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Moderation in More Things

Feb
27
2006

From the chat at the California Republican Party convention in San Jose it’s clear that Gov. Arnold Schwarzenegger has decided to take his re-election bid seriously.
More importantly, he’s talked a bunch of the party’s moderates into helping him out. So if you’re a Democrat – here and elsewhere in the country – you might worry. Because the very public, very polite hardball that was being played between moderate and conservative Republicans this weekend was deftly executed. It may well be a road map for how Republicans across the country stare down conservative and get a moderate on the ticket. Who wins with this equation on a national stage? Sen. John McCain, that’s who.
California conservatives – Saturday that was a press conference of five white men – are up in arms over what they see as the abandonment of the party’s core values. They’re ticked off at Gov. Arnold Schwarzenegger’s desire to raise the minimum wage (which benefits minorities and hurts businesses), his appointment of Democratic judges to the state bench (who are soft on the death penalty – no one mentioned that a Republican judge had ruled against the state’s ban on same-sex marriages) as well as his plans to actually use government bond money for its intended purpose (building roads and bridges instead of paying off bad utility debts).
They’re a loud and powerful bunch but Democratic consultant Garry South’s crack about “The Donner Party” and cannibalization isn’t entirely wishful thinking on the part of his chosen candidate, Steve Westly. “None of the above” is the fastest growing party in California for some good, easy to understand reasons so conservatives sitting on their hands and not working the election – which is essentially what this group promised – may mean less this November than it ever did.
California Republicans don’t exactly have a track record in which you can take pride. Last time California had a regular election the state’s conservatives gave us Bill Simon because he was opposed to abortion. Simon promptly turned around and lost the general election to Grey Davis, a case of two pols out-boring each other. The front-running going into that Republican convention, former L.A. Mayor Richard Riorden would probably have won against Davis and might – having a personality – have escaped recall. The Simon candidacy was preceeded by Pete Wilson’s race-baiting disguised as “immigration reform” which 10 years ago turned Latinos and other recent citizens into Democrats. And I’m leaving out former Rep. Darryl Issa’s funding of the recall so he could be governor – until, of course, it was discovered that his brother was a car thief and that Issa himself wasn’t uh, untouched by that relationship. So it’s about time moderates re-claimed their party.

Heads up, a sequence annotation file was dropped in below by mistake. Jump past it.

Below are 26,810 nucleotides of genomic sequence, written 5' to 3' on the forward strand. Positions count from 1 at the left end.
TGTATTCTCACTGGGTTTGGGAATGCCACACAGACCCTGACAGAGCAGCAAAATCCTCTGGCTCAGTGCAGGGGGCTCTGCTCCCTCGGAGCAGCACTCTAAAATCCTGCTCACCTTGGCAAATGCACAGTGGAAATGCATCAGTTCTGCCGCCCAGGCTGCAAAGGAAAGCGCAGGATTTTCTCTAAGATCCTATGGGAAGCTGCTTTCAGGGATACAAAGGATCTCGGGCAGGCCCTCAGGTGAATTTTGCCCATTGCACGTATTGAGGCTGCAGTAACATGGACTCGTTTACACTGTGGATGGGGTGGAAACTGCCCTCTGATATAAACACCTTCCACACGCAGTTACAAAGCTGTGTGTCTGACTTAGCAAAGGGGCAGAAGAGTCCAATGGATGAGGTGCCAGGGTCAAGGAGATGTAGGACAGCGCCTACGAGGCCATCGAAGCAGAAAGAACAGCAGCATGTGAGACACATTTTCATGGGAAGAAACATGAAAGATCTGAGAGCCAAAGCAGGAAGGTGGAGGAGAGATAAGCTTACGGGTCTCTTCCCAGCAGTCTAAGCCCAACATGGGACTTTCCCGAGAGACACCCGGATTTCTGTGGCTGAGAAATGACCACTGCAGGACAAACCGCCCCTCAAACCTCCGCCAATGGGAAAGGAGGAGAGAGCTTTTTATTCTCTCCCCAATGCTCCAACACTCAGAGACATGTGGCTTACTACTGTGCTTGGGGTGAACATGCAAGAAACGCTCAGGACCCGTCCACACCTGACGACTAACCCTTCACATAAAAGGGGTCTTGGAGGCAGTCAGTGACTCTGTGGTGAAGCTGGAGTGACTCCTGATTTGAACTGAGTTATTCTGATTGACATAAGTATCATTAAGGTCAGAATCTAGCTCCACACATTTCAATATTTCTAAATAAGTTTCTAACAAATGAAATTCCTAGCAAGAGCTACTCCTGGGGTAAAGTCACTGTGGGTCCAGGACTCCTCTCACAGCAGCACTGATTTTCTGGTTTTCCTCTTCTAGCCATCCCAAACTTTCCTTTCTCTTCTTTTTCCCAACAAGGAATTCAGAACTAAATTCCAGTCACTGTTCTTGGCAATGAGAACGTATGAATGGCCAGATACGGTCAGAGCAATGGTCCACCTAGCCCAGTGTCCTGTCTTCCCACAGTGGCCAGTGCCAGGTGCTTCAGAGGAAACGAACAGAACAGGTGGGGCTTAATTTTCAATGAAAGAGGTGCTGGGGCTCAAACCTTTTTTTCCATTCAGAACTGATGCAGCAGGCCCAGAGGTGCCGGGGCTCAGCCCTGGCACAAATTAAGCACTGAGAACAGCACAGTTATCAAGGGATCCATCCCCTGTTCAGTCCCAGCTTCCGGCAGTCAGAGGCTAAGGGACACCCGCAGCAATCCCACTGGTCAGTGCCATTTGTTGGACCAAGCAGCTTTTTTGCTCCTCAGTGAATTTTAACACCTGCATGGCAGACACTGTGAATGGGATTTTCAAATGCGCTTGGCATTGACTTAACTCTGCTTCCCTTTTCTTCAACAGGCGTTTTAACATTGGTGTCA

In Palo Alto lawyer Duff Sundheim, Schwarzenegger has a decent ally. Sundheim held court in the convention press room, the very picture of openness, co-operation and what the business folks these days like to call “transparency.” Noting, almost in passing, that the state’s Republican party had a long-standing reputation for being a “my way or the highway” group, particularly when it came to dealing with women. Sundheim came across as a moderate, interested, patient guy. “I tried to listen to a bunch of different perspectives,” he told reporters.
That’s nonsense, of course, he and the rest of the party leadership worked the party committee to make sure that the proposals favored by conservatives didn’t make it to the convention floor for votes that would embarrass the governor. The proposals were discussed – an easy-to swallow face-saver – of course but there was no action. Still, Sundheim did well in placating conservatives. “If we can’t have that open discussion within our party we are not fit to rule this state,” Sundheim said, sounding a lot like, er, a Democrat, the party where fractious disagreement has been raised to a performance art. “I think we bent over backwards.”
Maybe. What other conversations might California Republicans be having? Well, said Sundheim, a new tone might bring more people to the GOP. The state Republican party “was a narrow ideological organization – that’s not what this process is all about” which could attract minorities and women. Women? So perhaps abortion isn’t the litmus test it once was for Republicans? Sure, says Sundheim. “I think that’s one of the things you can discuss.”

Share  Posted by Chris Nolan at 3:32 PM | Permalink

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